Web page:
posted by zokni at 11:23 AM on August 15, 2016 [1 favorite]

I really want to recommend Yoko Ogawa's short story Pregnancy Diary, which involves body horror, jam potentially contaminated by pesticides, and the possibility that the narrator's unborn niece or nephew will be born with birth defects because of the contaminated jam.
posted by Jeanne at 11:35 AM on August 15, 2016

A few stories in Octavia's Brood might fight the bill. "Hollow" by Mia Mingus is the one I remember off the top of my head.
posted by miles per flower at 1:15 PM on August 15, 2016

Peter Watts' scifi is so bleak it is horror with science. There is no environmentalism in sense of return to pristine pre-human ecosystems, just world stumbling into new normal, with suffering as byproduct. Backlog of free prose, there short story A Niche, which later expanded into Rifters-trilogy.
posted by Free word order! at 1:42 PM on August 15, 2016 [1 favorite]

You may want to pass along disability community commentary about disability representations within horror fiction. Non-horror example.
posted by ClaudiaCenter at 2:18 PM on August 15, 2016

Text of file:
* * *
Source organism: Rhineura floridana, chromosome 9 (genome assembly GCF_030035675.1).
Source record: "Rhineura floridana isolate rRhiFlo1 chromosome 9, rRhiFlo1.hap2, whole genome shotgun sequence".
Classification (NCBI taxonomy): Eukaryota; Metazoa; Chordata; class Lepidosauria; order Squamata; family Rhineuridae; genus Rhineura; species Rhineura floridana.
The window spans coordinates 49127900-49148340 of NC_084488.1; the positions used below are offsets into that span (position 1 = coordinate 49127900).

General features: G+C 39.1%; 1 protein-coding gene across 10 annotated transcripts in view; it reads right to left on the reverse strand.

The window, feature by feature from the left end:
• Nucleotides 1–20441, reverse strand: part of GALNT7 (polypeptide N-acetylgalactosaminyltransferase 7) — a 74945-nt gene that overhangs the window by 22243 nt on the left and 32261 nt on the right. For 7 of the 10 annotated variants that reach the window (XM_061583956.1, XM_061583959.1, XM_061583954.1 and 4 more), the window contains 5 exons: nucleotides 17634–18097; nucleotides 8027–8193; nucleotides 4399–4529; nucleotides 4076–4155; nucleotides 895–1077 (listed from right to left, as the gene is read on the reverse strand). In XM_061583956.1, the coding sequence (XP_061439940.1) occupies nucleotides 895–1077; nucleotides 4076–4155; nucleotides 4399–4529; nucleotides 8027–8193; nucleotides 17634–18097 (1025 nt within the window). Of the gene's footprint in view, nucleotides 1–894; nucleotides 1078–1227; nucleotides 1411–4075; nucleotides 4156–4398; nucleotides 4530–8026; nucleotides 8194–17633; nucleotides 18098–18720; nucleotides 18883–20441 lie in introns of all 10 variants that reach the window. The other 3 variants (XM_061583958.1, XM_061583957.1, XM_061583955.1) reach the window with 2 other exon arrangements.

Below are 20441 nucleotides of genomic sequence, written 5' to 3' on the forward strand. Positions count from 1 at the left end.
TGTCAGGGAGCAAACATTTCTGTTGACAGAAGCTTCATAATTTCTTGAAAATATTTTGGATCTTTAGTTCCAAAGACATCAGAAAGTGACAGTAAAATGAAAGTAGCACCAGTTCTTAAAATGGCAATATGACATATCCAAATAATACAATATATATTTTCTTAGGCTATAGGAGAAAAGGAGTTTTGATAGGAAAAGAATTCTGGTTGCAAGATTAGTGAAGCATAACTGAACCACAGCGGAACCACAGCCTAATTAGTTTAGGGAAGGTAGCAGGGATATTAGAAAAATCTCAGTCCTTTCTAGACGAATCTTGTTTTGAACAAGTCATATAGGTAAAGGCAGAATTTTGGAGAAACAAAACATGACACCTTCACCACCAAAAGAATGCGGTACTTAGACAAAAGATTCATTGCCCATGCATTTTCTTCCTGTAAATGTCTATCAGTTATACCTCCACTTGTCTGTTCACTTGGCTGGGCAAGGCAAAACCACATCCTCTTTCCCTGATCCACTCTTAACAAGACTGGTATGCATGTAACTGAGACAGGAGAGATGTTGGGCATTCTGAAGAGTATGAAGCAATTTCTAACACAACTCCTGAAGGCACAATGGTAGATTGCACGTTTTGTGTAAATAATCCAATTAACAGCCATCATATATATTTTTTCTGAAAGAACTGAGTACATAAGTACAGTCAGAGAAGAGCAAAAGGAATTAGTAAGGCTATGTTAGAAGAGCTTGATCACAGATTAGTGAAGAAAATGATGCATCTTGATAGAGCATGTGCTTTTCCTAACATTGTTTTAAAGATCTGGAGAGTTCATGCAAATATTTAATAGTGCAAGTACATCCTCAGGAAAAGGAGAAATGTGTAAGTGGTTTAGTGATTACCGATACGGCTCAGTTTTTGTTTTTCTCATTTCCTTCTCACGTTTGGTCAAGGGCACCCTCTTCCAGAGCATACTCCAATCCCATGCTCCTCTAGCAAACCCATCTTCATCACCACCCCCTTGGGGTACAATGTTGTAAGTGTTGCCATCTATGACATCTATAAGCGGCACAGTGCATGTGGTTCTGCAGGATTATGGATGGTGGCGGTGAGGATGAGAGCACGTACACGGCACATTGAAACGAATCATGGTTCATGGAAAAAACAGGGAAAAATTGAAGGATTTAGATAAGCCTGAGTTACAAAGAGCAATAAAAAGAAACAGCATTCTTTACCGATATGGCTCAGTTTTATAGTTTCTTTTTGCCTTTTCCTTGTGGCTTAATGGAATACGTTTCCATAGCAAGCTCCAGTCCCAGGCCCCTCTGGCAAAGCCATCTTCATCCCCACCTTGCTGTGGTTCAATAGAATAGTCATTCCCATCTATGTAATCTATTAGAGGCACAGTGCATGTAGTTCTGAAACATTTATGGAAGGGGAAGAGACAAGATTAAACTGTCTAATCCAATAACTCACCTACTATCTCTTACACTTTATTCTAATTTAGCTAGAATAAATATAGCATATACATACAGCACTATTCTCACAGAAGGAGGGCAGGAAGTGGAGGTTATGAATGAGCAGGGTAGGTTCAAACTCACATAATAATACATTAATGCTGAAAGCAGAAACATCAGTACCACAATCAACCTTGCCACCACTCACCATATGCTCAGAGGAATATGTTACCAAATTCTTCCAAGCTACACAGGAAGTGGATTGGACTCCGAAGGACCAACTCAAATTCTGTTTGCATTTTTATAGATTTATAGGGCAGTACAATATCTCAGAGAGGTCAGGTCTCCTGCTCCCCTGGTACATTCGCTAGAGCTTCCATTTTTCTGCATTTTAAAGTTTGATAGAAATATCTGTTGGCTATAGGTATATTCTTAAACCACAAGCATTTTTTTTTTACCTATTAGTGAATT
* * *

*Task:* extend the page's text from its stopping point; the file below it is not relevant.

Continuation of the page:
Perhaps Lovecraft might be a good source? If you agree with this article: H.P. Lovecraft, Master of Environmental Horror, then you just need to find a story of his with a character with a disability.
posted by Michele in California at 2:28 PM on August 15, 2016

John Scalzi's "Lock In" is about a person who, like thousands or millions of other people, has "Locked-in syndrome," following a widespread outbreak of a severe flu (or something) when they were a child. With so many people ending up in such a state, a massive effort was begun to develop what're, by the time of the novel's setting, essentially remote-controlled prosthetic bodies. The prosthetic bodies carry out normal life while being controlled by a person who is immobile in a kind of nursing pod back home. (If you've seen the 2009 movie Surrogates, you get the idea, though of course that movie is full of able people made socially dysfunctional by technology- evidently that was based on a graphic novel or comic, I don't really know which.) Beyond that, "Lock In" is a police procedural, pretty much, with a dose of ableist discrimination as a complicating factor.
posted by Sunburnt at 2:41 PM on August 15, 2016